10 Movie Endings With Disturbing Implications You Totally Missed

9. The Couple Are Doomed To Repeat A Hellish Cycle Every Day For The Rest Of Their Lives (50 First Dates)

Columbia Pictures

50 First Dates stars Adam Sandler and Drew Barrymore as a rom-com couple, Henry and Lucy, who stumble upon an interesting problem that hinders them from having a normal relationship: Lucy suffers from severe memory problems after being involved in a horrific accident, which makes falling in love a particularly difficult task.

These memory problems are so bad, in fact, that she completely forgets the awesome date that Henry takes her on at the start of the movie. When he sees him the next day, she can't remember who he is, so he spends the runtime going on awesome dates over and over again. Lucy thinks it's Sunday, October 31st of the previous year every day, you see.

At the end of the movie, there's no way to fix this problem, so Henry hatches a plan: she can wake up everyday and watch a video which explains that she's married to him, and that they have kids. She gets over this, and resumes her day. Aw.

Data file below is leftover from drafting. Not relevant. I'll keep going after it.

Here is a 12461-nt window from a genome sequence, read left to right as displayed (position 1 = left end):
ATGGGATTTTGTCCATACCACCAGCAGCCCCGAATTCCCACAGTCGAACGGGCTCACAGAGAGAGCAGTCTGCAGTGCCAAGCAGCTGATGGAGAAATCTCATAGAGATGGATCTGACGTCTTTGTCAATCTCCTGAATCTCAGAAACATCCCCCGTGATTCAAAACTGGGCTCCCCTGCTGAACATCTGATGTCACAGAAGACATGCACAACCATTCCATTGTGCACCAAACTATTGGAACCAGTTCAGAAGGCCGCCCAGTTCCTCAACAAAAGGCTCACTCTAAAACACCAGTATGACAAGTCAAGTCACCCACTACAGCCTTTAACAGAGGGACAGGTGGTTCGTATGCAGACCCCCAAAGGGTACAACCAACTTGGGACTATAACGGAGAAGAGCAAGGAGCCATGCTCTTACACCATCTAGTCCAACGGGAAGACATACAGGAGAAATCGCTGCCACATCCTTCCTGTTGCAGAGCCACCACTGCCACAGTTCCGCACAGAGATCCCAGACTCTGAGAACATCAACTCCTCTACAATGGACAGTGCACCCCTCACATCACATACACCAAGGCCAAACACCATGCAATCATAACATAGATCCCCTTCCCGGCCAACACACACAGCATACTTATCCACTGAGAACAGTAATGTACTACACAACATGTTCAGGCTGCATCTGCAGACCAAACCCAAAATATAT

But wait... This is going to happen for another forty years? Though the ending might convince you that this plan is workable, it totally isn't. Especially on those days when she wakes realising that she's pregnant. Or that she's not young anymore. Does Henry really want to commit to a life like this?

Imagine in thirty years time, for example, that Lucy will wake up to discover her children (children she never remembers having) are old - and she doesn't know a single thing about them. Imagine the burden of having to fill in the gaps of time every single day for the rest of your life - and the more time that goes on, the more you have to explain in the aftermath of Lucy having viewed the tape.

Make more tapes, you say? Bridge the gap? But what a way to live: your life as a constant project. I know these characters are supposed to be truly in love, but c'mon - this is a terrifying existence for everybody involved. Especially the kids. And especially for Henry, who has to try and win over a human being every day for the rest of his life. What if he's busy or not around when Lucy's watched the tape? Or dead, for that matter? What if she freaks out and goes insane on one particular day?

I mean, love is love, but look closely and there's a dangerous (and seemingly endless) amount of wrong to be associated with this bizarrely-rendered situation.

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